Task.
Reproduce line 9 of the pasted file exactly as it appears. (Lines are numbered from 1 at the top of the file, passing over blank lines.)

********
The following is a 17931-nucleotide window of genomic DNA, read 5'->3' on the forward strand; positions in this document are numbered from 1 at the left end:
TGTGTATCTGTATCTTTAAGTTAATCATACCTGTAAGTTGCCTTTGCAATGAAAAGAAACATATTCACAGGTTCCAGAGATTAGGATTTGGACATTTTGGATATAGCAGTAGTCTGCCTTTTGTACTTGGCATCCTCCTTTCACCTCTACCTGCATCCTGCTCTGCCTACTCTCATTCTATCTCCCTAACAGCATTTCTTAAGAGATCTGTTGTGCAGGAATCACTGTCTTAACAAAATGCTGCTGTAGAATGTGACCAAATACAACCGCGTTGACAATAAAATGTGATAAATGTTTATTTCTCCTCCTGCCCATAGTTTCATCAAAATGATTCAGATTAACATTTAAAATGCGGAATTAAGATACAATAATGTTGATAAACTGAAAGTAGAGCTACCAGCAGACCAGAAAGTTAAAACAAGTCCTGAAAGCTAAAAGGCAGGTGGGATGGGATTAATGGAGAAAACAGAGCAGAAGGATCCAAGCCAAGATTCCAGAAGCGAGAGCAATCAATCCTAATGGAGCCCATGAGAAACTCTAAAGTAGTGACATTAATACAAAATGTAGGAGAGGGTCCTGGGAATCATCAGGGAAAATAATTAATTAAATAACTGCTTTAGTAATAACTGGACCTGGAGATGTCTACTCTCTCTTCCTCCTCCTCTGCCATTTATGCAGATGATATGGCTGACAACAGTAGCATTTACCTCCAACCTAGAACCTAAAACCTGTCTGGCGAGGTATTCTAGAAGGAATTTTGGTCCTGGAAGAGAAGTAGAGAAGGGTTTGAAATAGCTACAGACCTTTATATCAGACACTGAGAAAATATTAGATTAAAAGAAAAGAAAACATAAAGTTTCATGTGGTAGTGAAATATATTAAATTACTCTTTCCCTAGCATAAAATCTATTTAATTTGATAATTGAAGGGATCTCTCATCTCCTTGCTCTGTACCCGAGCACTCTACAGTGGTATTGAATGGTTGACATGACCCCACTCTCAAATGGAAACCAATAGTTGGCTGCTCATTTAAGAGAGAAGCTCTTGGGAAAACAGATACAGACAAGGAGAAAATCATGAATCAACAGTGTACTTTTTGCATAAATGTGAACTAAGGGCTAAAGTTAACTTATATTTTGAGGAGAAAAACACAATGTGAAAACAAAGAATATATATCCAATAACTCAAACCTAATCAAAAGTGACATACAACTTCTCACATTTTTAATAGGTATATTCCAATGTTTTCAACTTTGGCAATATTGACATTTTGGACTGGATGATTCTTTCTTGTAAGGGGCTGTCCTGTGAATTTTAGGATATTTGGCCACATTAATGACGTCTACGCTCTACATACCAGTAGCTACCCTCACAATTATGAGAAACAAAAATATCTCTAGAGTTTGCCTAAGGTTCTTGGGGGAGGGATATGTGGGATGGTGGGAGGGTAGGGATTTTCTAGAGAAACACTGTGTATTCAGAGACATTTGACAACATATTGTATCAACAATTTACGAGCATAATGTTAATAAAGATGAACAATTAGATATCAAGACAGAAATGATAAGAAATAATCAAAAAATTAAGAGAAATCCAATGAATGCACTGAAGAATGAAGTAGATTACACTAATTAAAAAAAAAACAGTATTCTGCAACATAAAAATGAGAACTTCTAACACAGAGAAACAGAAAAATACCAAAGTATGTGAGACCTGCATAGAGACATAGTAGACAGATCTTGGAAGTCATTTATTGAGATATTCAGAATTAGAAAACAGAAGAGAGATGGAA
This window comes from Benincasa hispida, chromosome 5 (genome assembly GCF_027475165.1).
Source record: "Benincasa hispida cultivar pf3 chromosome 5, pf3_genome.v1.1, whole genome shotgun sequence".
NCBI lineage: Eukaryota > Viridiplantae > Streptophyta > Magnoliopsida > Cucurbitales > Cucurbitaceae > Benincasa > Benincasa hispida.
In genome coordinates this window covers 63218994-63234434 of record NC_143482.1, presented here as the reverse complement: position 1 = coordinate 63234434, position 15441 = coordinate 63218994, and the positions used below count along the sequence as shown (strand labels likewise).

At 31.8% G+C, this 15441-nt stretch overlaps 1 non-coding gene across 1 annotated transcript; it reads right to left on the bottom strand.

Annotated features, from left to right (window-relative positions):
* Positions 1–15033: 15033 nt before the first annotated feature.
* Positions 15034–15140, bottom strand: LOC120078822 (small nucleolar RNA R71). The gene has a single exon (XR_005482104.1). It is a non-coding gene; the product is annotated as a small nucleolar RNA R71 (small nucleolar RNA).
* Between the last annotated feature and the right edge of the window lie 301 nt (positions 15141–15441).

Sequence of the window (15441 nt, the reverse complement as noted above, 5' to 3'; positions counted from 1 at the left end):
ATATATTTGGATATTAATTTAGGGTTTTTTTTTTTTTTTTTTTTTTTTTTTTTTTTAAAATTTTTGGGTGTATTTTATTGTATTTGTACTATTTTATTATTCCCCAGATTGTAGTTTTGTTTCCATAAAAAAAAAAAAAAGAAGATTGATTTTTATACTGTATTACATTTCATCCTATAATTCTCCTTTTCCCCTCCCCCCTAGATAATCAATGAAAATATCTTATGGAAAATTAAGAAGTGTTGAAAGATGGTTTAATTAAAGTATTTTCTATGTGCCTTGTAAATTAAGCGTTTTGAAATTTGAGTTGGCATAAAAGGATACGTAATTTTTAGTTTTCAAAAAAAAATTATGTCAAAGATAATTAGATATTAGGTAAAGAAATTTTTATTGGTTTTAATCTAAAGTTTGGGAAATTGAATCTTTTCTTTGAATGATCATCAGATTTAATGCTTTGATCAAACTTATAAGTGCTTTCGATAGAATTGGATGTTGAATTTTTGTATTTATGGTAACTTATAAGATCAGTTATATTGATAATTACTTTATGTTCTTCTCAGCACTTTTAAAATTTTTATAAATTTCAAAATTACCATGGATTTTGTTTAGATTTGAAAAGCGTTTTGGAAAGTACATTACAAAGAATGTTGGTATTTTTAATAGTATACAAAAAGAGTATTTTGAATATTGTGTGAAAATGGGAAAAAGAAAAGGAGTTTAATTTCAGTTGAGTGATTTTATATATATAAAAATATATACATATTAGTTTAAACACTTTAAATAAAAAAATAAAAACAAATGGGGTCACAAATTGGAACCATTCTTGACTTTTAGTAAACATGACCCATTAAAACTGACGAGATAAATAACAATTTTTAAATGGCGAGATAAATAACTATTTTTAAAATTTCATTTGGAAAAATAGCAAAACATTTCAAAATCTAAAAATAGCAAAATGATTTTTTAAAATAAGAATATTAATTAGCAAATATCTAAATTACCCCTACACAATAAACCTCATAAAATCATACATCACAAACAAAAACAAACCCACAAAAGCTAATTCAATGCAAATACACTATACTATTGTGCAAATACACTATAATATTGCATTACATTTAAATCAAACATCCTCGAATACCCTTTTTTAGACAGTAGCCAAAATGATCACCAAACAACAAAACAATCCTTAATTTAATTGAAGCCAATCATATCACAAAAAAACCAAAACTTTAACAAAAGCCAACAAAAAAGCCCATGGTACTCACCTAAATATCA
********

* Positions 1–15033: 15033 nt before the first annotated feature.